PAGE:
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Breaching emissions limits

Ten EU countries continue to breach National Emission Ceilings Directive limits
Breaching emissions limits

Air pollution from sources such as transport and agriculture is still being emitted above legal limits in 10 European Union (EU) Member States, according to new data published by the European Environment Agency (EEA).

Restricting emissions

Under the National Emission Ceilings Directive (NECD) (2001/81/EC), EU member states have individual air pollutant emission limits, or ‘ceilings’, restricting emissions for four important air pollutants: nitrogen oxides (NOx), non-methane volatile organic compounds (NMVOCs), sulphur dioxide (SO2) and ammonia (NH3).

As of 2010, all member states are required to meet their emission ceilings, but preliminary 2014 data and final data for 2010-13 in the EEA’s new briefing ‘NEC Directive reporting status 2015’ show that a number of countries consistently breached their limits for NOx, NMVOCs and NH3 in all these years.

The main reasons are emissions from road transport (NOx) and agriculture (NH3). Nitrogen dioxide (NO2), the harmful component of NOx, directly harms health as high concentrations can cause inflammation of the airways leading to respiratory conditions and cardiovascular disease.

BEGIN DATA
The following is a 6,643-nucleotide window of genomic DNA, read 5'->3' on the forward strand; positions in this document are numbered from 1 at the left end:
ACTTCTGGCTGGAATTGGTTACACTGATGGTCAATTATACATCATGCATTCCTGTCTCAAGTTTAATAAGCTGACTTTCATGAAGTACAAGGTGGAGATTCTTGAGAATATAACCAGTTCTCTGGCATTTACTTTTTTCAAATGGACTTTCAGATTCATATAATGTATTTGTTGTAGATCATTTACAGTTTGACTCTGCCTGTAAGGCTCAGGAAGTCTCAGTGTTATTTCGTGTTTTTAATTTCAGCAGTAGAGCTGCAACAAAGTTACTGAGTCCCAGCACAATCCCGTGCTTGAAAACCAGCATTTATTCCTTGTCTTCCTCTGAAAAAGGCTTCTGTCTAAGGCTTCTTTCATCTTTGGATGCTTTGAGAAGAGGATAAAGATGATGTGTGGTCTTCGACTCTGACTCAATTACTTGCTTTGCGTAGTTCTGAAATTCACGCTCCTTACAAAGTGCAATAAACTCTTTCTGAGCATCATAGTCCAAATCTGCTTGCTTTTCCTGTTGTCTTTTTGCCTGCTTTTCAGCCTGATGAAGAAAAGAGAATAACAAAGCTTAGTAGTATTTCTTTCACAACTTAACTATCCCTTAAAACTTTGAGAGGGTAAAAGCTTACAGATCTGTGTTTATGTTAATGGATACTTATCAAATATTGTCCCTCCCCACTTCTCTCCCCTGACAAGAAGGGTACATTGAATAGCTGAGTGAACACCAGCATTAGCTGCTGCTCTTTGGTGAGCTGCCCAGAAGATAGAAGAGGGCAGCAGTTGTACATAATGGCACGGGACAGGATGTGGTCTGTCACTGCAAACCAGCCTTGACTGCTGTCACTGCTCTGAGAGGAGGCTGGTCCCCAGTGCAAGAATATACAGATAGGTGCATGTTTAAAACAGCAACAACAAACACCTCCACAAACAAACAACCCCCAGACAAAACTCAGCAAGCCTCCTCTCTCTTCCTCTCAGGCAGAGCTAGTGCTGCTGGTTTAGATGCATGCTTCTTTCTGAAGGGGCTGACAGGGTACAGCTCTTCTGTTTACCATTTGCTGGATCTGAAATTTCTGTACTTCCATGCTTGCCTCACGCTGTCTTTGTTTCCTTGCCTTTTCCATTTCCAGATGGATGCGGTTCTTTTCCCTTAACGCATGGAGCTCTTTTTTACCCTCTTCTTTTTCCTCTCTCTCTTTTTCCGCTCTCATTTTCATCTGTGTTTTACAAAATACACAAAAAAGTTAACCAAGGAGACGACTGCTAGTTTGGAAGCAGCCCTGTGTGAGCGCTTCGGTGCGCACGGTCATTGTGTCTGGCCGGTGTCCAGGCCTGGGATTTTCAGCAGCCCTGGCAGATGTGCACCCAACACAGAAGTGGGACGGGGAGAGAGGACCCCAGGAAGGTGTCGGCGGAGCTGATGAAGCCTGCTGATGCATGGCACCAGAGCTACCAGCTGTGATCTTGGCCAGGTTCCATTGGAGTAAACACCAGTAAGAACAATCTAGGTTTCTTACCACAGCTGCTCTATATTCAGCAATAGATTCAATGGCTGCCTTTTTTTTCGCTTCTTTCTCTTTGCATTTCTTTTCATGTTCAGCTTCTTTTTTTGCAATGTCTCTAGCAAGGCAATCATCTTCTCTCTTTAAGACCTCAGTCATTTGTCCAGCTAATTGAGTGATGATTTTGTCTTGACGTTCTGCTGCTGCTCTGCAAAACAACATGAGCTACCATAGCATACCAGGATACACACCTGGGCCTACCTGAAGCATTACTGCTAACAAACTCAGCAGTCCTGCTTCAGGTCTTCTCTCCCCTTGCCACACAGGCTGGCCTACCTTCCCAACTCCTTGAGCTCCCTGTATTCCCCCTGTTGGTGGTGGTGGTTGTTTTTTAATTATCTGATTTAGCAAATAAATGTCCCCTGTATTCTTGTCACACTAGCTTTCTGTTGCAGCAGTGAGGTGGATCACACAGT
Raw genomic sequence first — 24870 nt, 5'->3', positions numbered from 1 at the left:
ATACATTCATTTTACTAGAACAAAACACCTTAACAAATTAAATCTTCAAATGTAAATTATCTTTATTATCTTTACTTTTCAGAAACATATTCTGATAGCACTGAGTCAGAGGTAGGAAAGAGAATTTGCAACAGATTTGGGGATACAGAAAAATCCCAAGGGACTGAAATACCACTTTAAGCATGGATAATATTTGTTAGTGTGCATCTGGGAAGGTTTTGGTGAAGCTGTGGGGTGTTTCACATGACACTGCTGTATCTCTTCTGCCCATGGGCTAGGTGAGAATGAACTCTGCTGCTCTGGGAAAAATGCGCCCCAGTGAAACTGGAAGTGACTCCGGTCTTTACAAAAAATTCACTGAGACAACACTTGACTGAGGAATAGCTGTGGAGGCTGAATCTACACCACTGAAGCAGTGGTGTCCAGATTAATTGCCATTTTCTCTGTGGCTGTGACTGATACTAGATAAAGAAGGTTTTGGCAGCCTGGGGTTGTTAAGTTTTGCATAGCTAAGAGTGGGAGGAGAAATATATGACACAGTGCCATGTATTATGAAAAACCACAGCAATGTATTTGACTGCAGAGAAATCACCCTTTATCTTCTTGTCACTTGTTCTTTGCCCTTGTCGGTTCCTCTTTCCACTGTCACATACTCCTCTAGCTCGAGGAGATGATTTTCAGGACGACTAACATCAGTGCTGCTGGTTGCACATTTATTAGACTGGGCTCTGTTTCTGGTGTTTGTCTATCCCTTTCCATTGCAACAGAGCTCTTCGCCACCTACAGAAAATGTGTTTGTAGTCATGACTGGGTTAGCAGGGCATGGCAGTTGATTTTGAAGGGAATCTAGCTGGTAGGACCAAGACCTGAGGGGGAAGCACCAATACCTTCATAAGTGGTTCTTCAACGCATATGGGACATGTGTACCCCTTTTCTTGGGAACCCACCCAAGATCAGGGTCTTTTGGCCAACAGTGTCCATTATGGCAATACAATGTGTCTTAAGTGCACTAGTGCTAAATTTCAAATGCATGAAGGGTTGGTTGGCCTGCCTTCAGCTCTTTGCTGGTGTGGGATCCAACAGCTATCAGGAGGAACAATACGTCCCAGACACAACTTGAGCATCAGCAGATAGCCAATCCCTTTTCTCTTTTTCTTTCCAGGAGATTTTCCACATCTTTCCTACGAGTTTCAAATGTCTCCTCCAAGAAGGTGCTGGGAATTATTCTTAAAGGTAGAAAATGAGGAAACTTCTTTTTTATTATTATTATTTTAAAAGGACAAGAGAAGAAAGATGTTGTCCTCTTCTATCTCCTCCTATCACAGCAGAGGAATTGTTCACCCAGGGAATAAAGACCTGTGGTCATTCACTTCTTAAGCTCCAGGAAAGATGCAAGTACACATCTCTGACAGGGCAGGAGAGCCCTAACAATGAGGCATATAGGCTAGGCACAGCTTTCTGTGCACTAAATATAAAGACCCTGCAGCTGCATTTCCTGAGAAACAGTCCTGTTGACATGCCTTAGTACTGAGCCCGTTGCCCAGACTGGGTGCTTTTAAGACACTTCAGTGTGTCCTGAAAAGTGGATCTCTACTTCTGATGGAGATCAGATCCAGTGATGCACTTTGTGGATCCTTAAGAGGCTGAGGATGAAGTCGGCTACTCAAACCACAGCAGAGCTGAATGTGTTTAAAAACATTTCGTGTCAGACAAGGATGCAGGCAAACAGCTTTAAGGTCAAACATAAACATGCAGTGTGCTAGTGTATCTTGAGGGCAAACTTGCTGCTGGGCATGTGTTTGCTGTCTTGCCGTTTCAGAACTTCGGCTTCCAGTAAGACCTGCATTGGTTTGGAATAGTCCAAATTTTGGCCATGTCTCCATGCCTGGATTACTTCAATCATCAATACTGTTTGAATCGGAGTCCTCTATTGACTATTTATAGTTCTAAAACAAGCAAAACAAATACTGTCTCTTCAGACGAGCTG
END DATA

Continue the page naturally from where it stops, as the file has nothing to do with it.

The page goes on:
In addition, NOx forms fine particulate matter and ozone in the atmosphere. Both pollutants have adverse effects on human health. NH3, which mainly stems from the use of fertilisers and the handling of animal manure, also forms particulate matter in the atmosphere. Both pollutants have impacts on ecosystems as they contain nitrogen.

In 2014, 10 member states reported emission data under the NECD that were above the ceiling for at least one pollutant.

Germany was the only member state that exceeded three out of its four emission ceilings in 2014 (NOx, NMVOCs and NH3).

Since 2010, 10 member states have persistently exceeded their respective emission ceilings for NOx (Austria, Belgium, France, Germany, Ireland and Luxembourg), NMVOCs (Denmark, Germany, Ireland and Luxembourg) and NH3 (Austria, Denmark, Finland, the Netherlands, Germany and Spain).

The SO2 ceilings emissions were not exceeded by any member state during the period 2010-2014.

The EU-28 as a whole did not exceed its aggregated emission ceilings for any of the four air pollutants in 2014.

Revising the ceiling

A revised National Emission Ceilings Directive was proposed by the European Commission as part of its 2013 Clean Air Policy Programme.

The proposal, which included new 2020 and 2030 reduction commitments for the four currently covered pollutants, as well as new ceilings for two additional pollutants – fine particulate matter (PM2,5) and methane (CH4), is currently being negotiated by the European Parliament and member states under the Dutch EU Presidency.

Click here to read the 2013 Clean Air Policy Programme.

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